Have you ever gotten lost in the woods or become disoriented on an open country hike? If so, I hope you had a compass, the most valuable tool for finding your way. The sun can approximate your direction, or moss may grow on the north side of a tree, but a compass provides the clarity needed to regain your bearings (and there’s an app for that). When it comes to business and life, it is easy to get turned around. Whether your path for 2014 is well established or you suffer from a serious lack of direction, you need a compass that can guide you out of the maze or reassure you about your current path.
The Bible is like a compass. God’s Book is true and reliable. In our day there is ready access to this incredible resource. Bibles come in a variety of sizes, shapes and translations (again, apps abound for tablets and smart phones–my favorite is the ESV Study Bible). Study bibles are extremely helpful for the rookie or seasoned student of the Word. Maybe you have never thought of the Bible as a compass for business and life, but it is more than a “religious book” that is only relevant for your “spiritual life.”
You may be thinking it would be great to read the Bible one day, but it seems like too much trouble to decipher. Would you refuse to learn how to use a portable GPS before hiking in the Himalayas? Several years ago I used one to lead a missions team to some Indian communities that aren’t on any map. It was hard enough to find my way out with technology. I wouldn’t have dreamed of turning down the only thing guaranteed to lead me home in the right direction. The Creator of the universe has given us a sure compass to use, wherever you find yourself today. Psalm 119:105 exclaims, “Your word is a lamp to my feet and a light to my path.”
Let me challenge you to set aside some daily time to draw from the ageless wisdom and timeless truth in its pages. It has the power to lead you to salvation, hope, wisdom and peace. Here are some ways to tackle this task:
1. Think of the Bible as spiritual food. Jeremiah 15:16 says, “Your words were found, and I ate them, and your words became to me a joy and the delight of my heart . . .” When it comes to nutrition, we need to eat the right foods every day for fuel and good health. You wouldn’t try to eat enough in one day to last whole month. Taking in and digesting spiritual food will sustain you and allow spiritual healing, renewal and growth.
2. Choose a translation you can understand. The English Standard Version (ESV), New American Standard Bible (NASB) and New International Version (NIV) are all reliable and readable translations. For reading long passages you might enjoy a paraphrase like The Message, or an informal version like the New Living Translation (NLT).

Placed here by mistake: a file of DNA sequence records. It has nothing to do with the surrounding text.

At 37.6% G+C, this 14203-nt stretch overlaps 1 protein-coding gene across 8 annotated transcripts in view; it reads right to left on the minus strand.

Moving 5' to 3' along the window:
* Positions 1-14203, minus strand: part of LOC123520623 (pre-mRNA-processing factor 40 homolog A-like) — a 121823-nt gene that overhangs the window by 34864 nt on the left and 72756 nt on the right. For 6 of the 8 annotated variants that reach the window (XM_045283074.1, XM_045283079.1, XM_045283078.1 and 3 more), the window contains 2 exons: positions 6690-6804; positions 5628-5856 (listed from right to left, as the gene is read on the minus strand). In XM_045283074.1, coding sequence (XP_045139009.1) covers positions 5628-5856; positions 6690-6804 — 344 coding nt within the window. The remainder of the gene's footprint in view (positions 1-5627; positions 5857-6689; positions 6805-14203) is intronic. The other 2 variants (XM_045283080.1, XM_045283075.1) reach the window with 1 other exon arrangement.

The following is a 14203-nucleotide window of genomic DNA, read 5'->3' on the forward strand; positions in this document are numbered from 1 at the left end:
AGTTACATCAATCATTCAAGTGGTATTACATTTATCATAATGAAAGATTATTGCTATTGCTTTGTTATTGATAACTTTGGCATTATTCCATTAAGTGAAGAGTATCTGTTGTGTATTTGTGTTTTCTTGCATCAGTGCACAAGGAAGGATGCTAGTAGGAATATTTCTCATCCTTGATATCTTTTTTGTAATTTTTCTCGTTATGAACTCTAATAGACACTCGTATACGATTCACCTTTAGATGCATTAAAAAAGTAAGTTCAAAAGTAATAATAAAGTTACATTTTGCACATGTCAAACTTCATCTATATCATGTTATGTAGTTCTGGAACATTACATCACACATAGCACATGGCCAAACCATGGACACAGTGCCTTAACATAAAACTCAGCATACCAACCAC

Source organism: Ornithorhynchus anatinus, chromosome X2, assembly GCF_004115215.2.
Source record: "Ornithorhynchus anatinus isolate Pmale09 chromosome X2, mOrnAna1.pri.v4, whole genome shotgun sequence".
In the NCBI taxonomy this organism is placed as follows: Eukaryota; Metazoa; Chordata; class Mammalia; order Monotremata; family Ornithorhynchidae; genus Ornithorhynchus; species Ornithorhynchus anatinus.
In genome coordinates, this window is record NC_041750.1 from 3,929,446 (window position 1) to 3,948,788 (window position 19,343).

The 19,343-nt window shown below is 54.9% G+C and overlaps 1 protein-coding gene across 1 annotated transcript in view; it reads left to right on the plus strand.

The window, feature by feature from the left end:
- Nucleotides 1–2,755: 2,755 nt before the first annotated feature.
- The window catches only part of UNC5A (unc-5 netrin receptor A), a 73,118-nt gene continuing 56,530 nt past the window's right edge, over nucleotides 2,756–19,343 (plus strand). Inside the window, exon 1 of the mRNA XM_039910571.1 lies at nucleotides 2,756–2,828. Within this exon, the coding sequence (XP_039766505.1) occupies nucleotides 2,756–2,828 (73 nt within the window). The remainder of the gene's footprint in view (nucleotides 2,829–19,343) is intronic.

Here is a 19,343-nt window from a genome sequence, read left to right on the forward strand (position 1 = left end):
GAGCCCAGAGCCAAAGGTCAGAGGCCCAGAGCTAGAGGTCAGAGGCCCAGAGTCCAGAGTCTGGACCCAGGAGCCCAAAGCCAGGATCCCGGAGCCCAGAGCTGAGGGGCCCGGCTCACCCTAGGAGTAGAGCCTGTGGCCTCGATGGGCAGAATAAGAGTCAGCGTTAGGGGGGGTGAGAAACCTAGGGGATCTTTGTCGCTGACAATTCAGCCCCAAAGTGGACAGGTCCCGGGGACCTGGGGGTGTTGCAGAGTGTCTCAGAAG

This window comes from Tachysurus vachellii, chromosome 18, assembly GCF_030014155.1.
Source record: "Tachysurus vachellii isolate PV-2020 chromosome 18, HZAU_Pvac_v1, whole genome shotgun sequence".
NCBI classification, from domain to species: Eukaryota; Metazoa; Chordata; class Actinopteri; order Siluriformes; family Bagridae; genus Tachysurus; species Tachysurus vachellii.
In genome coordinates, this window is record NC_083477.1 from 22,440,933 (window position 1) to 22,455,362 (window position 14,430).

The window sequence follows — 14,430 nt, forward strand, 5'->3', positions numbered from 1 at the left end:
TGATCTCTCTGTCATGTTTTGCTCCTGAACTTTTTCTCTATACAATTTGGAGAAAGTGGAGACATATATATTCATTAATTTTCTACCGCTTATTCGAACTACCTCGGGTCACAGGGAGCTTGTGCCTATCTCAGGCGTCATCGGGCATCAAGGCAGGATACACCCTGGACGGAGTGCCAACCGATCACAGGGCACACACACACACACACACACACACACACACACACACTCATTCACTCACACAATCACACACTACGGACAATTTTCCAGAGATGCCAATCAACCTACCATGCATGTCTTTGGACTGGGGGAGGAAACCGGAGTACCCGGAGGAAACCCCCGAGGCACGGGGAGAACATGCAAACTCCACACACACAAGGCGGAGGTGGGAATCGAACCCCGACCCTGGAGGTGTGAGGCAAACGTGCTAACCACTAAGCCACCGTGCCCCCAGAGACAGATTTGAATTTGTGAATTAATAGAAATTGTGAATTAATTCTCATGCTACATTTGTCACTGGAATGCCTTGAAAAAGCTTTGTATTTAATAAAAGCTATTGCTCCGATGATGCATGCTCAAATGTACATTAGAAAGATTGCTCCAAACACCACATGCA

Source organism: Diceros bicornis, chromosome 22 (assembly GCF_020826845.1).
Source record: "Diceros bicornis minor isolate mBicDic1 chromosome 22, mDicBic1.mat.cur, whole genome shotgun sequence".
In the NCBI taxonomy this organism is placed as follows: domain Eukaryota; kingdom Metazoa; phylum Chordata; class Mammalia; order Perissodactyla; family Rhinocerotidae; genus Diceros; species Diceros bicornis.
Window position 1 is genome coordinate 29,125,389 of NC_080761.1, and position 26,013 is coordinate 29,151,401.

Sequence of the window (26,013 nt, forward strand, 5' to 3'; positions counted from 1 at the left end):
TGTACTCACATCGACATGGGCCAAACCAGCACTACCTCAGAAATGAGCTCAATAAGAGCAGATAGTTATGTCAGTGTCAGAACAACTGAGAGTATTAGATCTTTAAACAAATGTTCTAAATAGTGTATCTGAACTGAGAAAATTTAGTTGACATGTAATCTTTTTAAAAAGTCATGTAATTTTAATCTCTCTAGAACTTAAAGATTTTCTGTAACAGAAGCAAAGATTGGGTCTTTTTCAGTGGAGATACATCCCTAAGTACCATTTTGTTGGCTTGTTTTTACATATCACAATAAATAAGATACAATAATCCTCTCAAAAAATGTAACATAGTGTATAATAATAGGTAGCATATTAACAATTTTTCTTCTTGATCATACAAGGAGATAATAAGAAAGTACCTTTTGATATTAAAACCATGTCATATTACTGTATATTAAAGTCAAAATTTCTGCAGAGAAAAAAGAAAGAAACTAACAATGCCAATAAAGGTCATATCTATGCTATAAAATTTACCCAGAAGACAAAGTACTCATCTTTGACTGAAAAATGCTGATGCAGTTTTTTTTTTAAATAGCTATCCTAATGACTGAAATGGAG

3. Pick a reading plan that fits your lifestyle. Whether you are veteran of the Scriptures or a new recruit, there is a reading plan to encourage and inspire you. There are plans that already divide the Bible into daily readings. One month you can read a chapter a day of Proverbs (there are 31). One Psalm a day will keep you busy for five months (there are 150). Read through the four gospels (Matthew, Mark, Luke, John) for four distinct points of view on Jesus’ life—those 89 chapters will easily carry you for three months. Read straight through the Bible in a year, two years . . . or five. Find a comfortable pace and you’ll be more likely to stay consistent. Other ideas can be considered at http://www.bibleplan.org/ or www.heartlight.org/devotionals/reading_plans/ .
4. Schedule a specific time for reading God’s Word. You schedule important meetings on your calendar so plan your day around Bible reading just as you would a regular board meeting or a time for returning emails or making phone calls.
5. Pray before you read. In Psalm 119:18, the Psalmist prays, “Open my eyes, that I may behold wondrous things out of your law.” Here is a prayer you could pray: “Lord, You know what I need. Open my eyes to Your truth and give me a teachable heart so I might receive what You have for me, today.”
6. Take time to process and apply what you understand. Don’t worry about what you don’t! Jot down complicated passages to come back to later or study with a resource book. Find a small group to discuss and grapple and debate with—this is the pattern of devoted disciples over the centuries. Thankfully we have the Holy Spirit as a “teacher” and “helper”. He promises to guide you into the truth over a lifetime (John 14:26, 16:13).
7. Look for one takeaway each time you read. Regardless of what you read in one sitting, my encouragement is to search for one truth and its implications for your life that very day. It may be a word or a phrase that speaks directly to you. Recently I was reading Psalm 32 which contains several different themes; but that day, I needed to meditate on verse 8: “I will instruct you and teach you in the way you should go. I will counsel you with my eye on you. That image of a God as my counselor was what I needed to take with me for the rest of the day.
Now quit feeling guilty if you haven’t started your year with a compass in your pocket. Today—or any day is a great day to get your bearings and head out on a new path.
Serving Him with you in the marketplace,
Lord, from everything I can discern from scripture only two things last forever—Your Word and our souls. Help me draw truth that transforms me from the vast treasures of Your Book. Enable me take advantage of the wisdom and guidance that You dictated to holy men ages ago. You know my desire to be faithful in reading and reflection this year, so I ask You to help me follow through.
“The grass withers, the flower fades, but the word of our God will stand forever”